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As a student of religious studies, people often ask me for “facts.” That is, bullet points about religions across the world: their beliefs, tenants, customs and languages. Biology students can specify their interest in a particular organism or type of biology, however I have only ever been able to sketch out themes, motifs, and currents of interest. As I have gone through four years of studying religion, I have learned to be less ashamed that I cannot spit out many hard and fast facts. However I think there has always been a part of me – despite my education that has taught me that nothing is objective, everything contextual – that just thought I had not been paying attention close enough.
This project has completely solidified my belief that humans and their religious systems are too complex, contextual and in flux to ever solidify or impeccably demarcate. The young Somali women I spoke with expressed of their love and hatred of Faribault, squealed about actor Channing Tatum and in the next sentences lamented the effect of the popular media on American conceptions of Islam. Of course these young women were complex, of course I could not pin them as “this way” or “that way,” – they are humans. It is laughable to think that I could never fit a human into one categorical box.
I am left wondering, how are we wandering around each day, making judgments, when each categorization we make is secretly this complex? How do we not take the time to pull apart and understand that the boxes we make for people, the ones that live in our mind, are so elementally flawed?
Throughout the surprises and delights of my fieldwork this term, I was reminded of the first week I spent abroad in Mali, watching my host brother pray. He stood on his prayer mat, about to prostrate, while texting with a cell phone in each hand. After my time in Mali, watching living with family members who abstained from pork and hid copies of the New Testament in their bedroom, and avowed Muslims who spoke of spirits who roamed the streets at dusks, I remember being awakened to the diversity and idiosyncrasies of individual experience. I do feel that as a student of religion I have learned to respect the existence of radically diverse experience of religion and reality. However, there was still something radically different about interfacing with these differences in rural Minnesota. Each time I took the drive to Faribault and back I felt as though I was entering separate spheres of reality. Indeed, this world is truly so rich and complex.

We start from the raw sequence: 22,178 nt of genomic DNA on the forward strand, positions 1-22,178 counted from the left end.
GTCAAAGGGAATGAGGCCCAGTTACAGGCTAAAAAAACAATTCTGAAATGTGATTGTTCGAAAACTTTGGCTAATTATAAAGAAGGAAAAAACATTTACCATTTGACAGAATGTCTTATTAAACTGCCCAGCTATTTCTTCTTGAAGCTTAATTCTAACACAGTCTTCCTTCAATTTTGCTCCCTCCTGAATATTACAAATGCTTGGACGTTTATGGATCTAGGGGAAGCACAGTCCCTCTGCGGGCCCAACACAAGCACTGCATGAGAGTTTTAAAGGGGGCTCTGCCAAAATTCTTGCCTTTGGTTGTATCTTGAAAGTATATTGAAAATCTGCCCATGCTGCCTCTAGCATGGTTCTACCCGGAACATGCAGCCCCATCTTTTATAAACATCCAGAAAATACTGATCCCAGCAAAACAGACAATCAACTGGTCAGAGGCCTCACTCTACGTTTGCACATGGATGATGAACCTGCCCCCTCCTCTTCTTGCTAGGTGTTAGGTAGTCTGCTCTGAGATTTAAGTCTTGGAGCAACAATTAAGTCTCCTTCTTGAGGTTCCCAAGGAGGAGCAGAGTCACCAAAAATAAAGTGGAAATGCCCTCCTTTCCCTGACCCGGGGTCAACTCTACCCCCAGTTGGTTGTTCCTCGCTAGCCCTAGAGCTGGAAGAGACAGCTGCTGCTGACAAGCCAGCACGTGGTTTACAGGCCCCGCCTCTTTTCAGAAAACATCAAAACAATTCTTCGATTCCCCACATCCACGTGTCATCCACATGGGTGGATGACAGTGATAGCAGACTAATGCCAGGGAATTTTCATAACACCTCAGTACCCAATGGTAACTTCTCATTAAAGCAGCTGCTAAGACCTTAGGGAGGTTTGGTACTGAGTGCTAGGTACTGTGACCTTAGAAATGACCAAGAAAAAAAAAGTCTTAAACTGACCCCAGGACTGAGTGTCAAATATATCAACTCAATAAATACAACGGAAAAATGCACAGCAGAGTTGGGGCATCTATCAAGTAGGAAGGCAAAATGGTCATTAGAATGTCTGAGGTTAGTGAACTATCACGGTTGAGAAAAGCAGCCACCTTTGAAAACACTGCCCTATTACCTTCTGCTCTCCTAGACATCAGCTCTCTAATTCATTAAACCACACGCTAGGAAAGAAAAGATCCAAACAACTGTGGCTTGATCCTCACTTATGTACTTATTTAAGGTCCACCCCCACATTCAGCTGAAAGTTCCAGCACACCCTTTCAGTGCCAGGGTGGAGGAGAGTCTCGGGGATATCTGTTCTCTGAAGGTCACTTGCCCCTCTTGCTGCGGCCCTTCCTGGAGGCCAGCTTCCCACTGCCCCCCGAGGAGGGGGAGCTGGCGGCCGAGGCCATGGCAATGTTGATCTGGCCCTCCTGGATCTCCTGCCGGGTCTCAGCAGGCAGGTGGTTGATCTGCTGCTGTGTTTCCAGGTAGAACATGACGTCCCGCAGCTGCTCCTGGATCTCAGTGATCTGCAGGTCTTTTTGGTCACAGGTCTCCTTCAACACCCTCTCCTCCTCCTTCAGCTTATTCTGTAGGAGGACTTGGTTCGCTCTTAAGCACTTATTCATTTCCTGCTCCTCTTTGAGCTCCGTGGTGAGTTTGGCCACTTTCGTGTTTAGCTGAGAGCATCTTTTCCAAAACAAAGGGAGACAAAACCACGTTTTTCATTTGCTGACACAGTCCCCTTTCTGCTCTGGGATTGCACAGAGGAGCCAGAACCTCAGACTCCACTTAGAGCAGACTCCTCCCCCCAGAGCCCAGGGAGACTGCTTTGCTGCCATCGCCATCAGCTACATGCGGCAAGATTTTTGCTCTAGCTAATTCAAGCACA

In making the webpages, I struggled to categorize individual experiences with broad strokes: were their stories narratives of conflict, media and representation, or reflections on a cultural identity? I am left wondering, how are we wandering around each day, making judgments, when each categorization we make is secretly this complex? How do we not take the time to pull apart and understand that the boxes we make for people, the ones that live in our mind, are so elementally flawed?